To Yiddish he was drawn like a follower of the Jewish Enlightenment to zhargon, but he just happened to be an extraordinary storyteller-depicter with an authentic folk idiom, a fine sense of humor, a juiciness of language, and a true strength of image. He began writing in Yiddish for Der yud (The Jew), in which he published (using the pen name “Gut morgn”) images and scenes from Jewish life in Lithuania. He was later a regular contributor to Fraynd (Friend). Using the pseudonym “Der Eygener,” he introduced in Fraynd the short feature “Vos gehert-vos gezen” (What was heard and what was seen); he also wrote longer features entitled “Koolshe gesheftn” (Public commerce), and (under the pen name “Ben-Hilel”) a historical treatment “Khmelnitskis tsayt” (Khmelnytsky’s era) in 1906, among others. In the monthly Dos leben (The life) 5-6 (1905), he published a longer work entitled “Yidishe klal-asifes” (Jewsh community meetings). In a volume of his Yiddish works, entitled In mame-loshn (In Yiddish) (Vilna, 1935), 303 pp.—a collections of memoirs, sketches, descriptions, and characterizations—which although published in Vilna, was edited and compiled in Israel, the author found it necessary to write in his introductory dedication: “This batch of published pages—a paper tombstone in memory of my dear mother, Rivke daughter of Rabbi Yankev Varhaftik-Lubliner. Dear Mother, this little book I am publishing not for any honor, not for the money. I seek no sustenance and I have grave doubts about any honor coming my way. I am publishing this book of Yiddish writings only as a memory—for you, my dear mother. So, it is in your language which you taught me. I should have done this long ago, but now is the last opportunity. I am all alone, I your youngest son will soon be coming to join you…. You must have a brilliant paradise, dear mother. Jerusalem, on the anniversary of her death, 1934/1935.” He died at Mount Carmel and was buried at Binyamina.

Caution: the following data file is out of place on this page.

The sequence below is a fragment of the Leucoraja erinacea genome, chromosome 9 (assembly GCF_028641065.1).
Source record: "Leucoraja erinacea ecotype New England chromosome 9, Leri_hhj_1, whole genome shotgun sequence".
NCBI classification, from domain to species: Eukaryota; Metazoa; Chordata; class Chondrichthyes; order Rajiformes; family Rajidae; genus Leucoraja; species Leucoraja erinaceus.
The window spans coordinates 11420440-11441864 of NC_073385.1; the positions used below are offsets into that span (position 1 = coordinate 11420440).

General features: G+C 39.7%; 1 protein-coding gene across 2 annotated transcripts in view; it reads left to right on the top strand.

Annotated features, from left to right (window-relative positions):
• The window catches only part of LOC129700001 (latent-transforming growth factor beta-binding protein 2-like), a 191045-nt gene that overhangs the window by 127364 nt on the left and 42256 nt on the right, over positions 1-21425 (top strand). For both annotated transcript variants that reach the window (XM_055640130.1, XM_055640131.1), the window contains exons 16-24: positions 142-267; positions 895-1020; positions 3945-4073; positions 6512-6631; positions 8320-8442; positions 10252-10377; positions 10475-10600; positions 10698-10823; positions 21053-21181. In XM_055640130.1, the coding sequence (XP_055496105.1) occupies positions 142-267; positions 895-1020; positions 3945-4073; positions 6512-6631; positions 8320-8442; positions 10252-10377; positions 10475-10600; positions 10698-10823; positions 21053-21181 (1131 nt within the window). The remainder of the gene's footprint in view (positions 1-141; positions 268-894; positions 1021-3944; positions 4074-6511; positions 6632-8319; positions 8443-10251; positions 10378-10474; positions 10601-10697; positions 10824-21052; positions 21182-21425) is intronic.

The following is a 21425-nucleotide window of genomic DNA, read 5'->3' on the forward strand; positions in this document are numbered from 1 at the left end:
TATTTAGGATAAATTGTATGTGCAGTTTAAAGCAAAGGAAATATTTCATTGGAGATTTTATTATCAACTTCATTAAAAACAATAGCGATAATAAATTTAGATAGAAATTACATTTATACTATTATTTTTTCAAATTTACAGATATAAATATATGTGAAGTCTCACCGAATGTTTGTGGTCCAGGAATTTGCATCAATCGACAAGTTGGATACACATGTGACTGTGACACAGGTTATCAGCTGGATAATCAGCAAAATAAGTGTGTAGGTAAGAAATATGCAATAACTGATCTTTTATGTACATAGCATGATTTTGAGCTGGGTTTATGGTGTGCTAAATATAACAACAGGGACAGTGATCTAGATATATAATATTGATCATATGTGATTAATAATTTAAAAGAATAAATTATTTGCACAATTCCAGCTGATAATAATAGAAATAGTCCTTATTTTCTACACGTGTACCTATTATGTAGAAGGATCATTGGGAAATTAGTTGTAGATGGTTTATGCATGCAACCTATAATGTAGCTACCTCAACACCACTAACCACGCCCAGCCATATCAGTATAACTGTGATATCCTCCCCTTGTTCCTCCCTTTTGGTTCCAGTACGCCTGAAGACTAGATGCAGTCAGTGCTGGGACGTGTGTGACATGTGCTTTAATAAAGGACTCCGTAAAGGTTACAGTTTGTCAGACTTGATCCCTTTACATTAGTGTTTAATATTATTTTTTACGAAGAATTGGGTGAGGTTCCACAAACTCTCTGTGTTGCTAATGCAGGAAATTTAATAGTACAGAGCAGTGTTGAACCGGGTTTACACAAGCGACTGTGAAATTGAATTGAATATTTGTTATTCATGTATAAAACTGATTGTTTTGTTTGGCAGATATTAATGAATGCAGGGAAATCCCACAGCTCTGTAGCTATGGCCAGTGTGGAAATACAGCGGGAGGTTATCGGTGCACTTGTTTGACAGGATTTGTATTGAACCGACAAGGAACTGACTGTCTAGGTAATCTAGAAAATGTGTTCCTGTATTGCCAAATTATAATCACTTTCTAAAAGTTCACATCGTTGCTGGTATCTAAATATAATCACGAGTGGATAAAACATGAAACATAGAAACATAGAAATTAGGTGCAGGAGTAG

Sources: Zalmen Reyzen, Leksikon, vol. 2 (with a bibliography); D. Frishman, in Shriftn (Warsaw/New York) 3 (1911), pp. 108-14; Sefer hayovel (Jubilee volume) (Jerusalem, 1924/1925); D. D. Tidhar, in Entsiklopedyah leḥalutse hayishuv uvonav (Encyclopedia of the pioneers and builders of the yishuv), vol. 3 (Tel Aviv, 1949), pp. 1114-16; Avrom Reyzen, in Tsukunft (New York) (October 1930), pp. 707-11; R[ivlin] E[liezer], in Morgn-zhurnal (New York) (March 15, 1932); Logos (Sh. Rozenfeld), in Tog (New York) (March 25, 1932); Sh. Dubnov, in Tog (October 16, 1932; October 22, 1932); Ben-Tsien Kats, in Morgn-zhurnal (December 11, 1932); Joseph Klausner, Darki likrat hateḥiya vehageula, autobiyografya (1874-1944) (Routes to resurrection and redemption, autobiography, 1874-1944) (Tel Aviv, 1946), pp. 55, 185, 187, 313; A. Gordin, in Tog (October 16, 1932); Sefer shimon dubnov (Volume for Shimon Dubnov) (London-Jerusalem, 1954), pp. 286-90; Y. Likhtnboym, Hasipur haivri, antologya (The Hebrew story, an anthology) (Tel Aviv, 1955), p. 517.